Violent porn is dangerous to women

Evidence is mounting about the inextricable link between men watching violent porn and men being violent towards women. News outlets report increasingly on women being murdered in brutal attacks, by men obsessed with violent pornography. This disturbing and dangerous trend reinforces the long-held conviction that pornography is a cultural driver of violence against women.

The Daily Telegraph recently exposed a growing list of men who were addicted to violent pornography and committed vicious crimes against women.

Nathan Matthews, the 28-year-old stepbrother of UK schoolgirl Becky Watts, was jailed for her murder in 2015. Becky, 16, was violently killed during this sexually-motivated crime.

Becky had indicated to a child psychologist and friends that she had been terrorised by Matthews for years; him boasting how he’d dismember her. Joan Smith, Chair of the Mayor of London's Violence Against Women and Girls Panel, reported that Matthews “watched a film entitled ‘virgin teen gets raped in own house’ just prior to attacking her.”

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Photo: Becky Watts (centre) was killed by Nathan Matthews - pictured here with girlfriend Shauna Hoare

Matthews’ case is not an isolated porn-fuelled crime. Jamie Reynolds was fixated with a particular type of graphic porn that featured necrophilia and women being hanged and strangled. Reynolds attempted to strangle a young girl when he was 18 and at 23 violently killed 17-year-old Georgia Williams. 

The Daily Telegraph reported that Reynold’s pornographic collection included “16,800 pornographic images and 72 videos of sexual violence” At Reynolds’ (failed) appeal hearing, Lord Chief Justice, Lord Thomas said, “he had no doubt that violent internet porn had ‘a dramatic effect’ on crimes.”

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In Australia, the rates of domestic and sexual violence are at epidemic proportions. ABC Fact Check data indicates that,

“one in four Australian women experience at least one incident of violence from an intimate partner, since the age of 15.”

Gendered violence has escalated so much that two women are killed each week in Australia. It is very difficult to measure the true extent of violence against women, as most crimes go unreported. But evidence is mounting that violence is on the increase and is well entrenched in Australian society.

What is driving this dangerous and violent culture against women? 

Marlene Goldsmith, the previous Chair of the Legislative Council of Social Issues, NSW, detailed in a 1992 governmental report that

“In NSW, in the period 1975–91, a time during which pornography has become increasingly available, there has been a 90.6 percent increase in the level of rape”.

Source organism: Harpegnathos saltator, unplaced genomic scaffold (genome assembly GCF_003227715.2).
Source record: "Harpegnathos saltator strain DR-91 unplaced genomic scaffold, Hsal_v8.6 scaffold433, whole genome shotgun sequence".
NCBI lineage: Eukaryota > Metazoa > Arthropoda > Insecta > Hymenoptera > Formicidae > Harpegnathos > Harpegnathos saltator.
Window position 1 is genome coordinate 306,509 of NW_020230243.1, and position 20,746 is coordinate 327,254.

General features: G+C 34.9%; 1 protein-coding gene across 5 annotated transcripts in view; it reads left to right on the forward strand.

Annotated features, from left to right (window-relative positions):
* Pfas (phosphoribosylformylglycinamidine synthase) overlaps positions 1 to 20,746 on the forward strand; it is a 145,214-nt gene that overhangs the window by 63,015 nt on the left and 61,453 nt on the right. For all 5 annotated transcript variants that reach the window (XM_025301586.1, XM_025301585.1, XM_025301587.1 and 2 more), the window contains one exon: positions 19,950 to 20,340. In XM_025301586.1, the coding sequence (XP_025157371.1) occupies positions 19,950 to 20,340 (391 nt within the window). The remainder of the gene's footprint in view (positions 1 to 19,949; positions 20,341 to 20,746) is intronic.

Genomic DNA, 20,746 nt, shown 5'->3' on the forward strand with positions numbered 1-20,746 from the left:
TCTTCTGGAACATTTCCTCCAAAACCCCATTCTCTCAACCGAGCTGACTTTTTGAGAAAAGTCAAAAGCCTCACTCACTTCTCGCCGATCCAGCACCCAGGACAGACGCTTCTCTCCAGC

Disturbingly this upward trend is driven by younger males, with an unprecedented increase in juvenile sexual assault convictions.

While there are no formal statistics on the links between viewing violent porn and committing violent sex crimes, experts in law enforcement have been aware of a strong association for many years. The literature in this area is also substantial and growing.

Research conducted by VicHealth in 2006 concluded that factors that shape men’s violence towards women included:

"Exposure to sexually violent material increases male viewers' acceptance of rape myths, desensitises them to sexual violence, erodes their empathy for victims of violence, and informs more callous attitudes towards female victims ... adults also show an increase in behavioural aggression following exposure to pornography, again especially violent pornography."

While politicians continue to toe the ‘freedom of speech’ line towards porn and the industry and supporters sprout ‘free choice’ and ‘we are in a progressive society’, young males grow up on a diet of violent porn, and women suffer and die at the hands of male partners. In the words of Marlene Goldsmith,

“Political freedom of speech is one thing; the systematic degradation of, and promotion of violence against, half of the population quite another.”

About the Author: Karina Smith is a Gen-X’er who thinks she is a digital native. When she is not dabbling with social media she is pretending she can play the cello, whilst juggling her coffee addiction, feminist frustrations, and four small humans. She loves anything to do with words: she consumes books, edits for various publications and can be found tweeting away @wordysmithy. She writes about things she’s passionate about: the beautiful and troubled country of Cambodian, gender inequity and issues to do with parenting. She has been in deep denial that she could, or would, ever write a book but an idea just won’t go away. Find her writings and more on LinkedIn.  

 

 


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